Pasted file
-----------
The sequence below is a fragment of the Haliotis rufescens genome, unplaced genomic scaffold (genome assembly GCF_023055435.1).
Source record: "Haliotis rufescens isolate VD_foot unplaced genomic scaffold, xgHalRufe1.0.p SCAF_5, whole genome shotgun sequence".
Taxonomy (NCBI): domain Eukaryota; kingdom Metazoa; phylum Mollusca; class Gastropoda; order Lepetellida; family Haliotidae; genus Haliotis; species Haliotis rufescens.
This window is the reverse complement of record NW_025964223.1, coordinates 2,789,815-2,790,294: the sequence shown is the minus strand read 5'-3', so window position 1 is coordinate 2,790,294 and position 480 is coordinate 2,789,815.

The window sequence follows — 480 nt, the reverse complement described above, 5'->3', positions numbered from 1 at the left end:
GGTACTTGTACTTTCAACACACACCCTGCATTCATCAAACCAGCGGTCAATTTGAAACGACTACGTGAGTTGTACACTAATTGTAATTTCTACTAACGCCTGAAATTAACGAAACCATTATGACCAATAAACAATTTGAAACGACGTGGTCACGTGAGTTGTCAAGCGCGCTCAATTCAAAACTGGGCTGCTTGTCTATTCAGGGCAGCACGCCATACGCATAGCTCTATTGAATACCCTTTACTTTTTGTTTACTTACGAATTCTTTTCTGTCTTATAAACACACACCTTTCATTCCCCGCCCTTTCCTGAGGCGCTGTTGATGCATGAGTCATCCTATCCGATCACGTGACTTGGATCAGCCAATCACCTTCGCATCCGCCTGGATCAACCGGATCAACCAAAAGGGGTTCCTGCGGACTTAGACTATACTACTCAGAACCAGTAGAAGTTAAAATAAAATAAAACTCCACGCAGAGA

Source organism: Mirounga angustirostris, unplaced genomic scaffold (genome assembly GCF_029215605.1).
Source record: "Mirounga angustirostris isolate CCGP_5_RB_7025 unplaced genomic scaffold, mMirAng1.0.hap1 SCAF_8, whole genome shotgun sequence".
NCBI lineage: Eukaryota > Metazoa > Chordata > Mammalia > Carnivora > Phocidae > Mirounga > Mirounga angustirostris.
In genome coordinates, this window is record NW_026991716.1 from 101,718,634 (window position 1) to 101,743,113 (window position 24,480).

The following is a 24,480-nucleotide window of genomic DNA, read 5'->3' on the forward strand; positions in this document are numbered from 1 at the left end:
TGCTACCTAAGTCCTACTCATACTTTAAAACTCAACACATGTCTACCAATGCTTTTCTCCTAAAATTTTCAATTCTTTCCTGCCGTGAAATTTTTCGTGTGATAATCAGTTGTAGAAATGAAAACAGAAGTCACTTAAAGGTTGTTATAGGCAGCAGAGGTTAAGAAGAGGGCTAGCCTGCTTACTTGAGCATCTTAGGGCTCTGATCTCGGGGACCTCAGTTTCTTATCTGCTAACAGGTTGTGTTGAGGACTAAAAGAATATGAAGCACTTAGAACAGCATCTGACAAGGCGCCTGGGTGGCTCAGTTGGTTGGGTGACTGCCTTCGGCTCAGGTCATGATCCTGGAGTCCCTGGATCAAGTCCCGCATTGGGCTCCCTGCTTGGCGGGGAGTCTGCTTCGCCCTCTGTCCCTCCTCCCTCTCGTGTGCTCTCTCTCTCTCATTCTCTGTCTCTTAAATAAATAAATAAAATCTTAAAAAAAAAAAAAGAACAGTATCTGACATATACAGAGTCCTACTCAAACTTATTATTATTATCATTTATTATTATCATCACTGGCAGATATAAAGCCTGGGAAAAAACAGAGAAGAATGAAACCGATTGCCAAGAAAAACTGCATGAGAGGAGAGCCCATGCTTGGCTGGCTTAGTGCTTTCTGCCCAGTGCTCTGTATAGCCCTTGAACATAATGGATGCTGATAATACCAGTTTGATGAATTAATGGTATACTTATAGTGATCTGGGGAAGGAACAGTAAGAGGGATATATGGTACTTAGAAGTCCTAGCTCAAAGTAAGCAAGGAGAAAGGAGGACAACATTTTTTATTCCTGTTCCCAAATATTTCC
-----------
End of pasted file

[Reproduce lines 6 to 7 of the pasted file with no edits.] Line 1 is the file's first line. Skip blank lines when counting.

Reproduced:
GGTACTTGTACTTTCAACACACACCCTGCATTCATCAAACCAGCGGTCAATTTGAAACGACTACGTGAGTTGTACACTAATTGTAATTTCTACTAACGCCTGAAATTAACGAAACCATTATGACCAATAAACAATTTGAAACGACGTGGTCACGTGAGTTGTCAAGCGCGCTCAATTCAAAACTGGGCTGCTTGTCTATTCAGGGCAGCACGCCATACGCATAGCTCTATTGAATACCCTTTACTTTTTGTTTACTTACGAATTCTTTTCTGTCTTATAAACACACACCTTTCATTCCCCGCCCTTTCCTGAGGCGCTGTTGATGCATGAGTCATCCTATCCGATCACGTGACTTGGATCAGCCAATCACCTTCGCATCCGCCTGGATCAACCGGATCAACCAAAAGGGGTTCCTGCGGACTTAGACTATACTACTCAGAACCAGTAGAAGTTAAAATAAAATAAAACTCCACGCAGAGA

Source organism: Mirounga angustirostris, unplaced genomic scaffold (genome assembly GCF_029215605.1).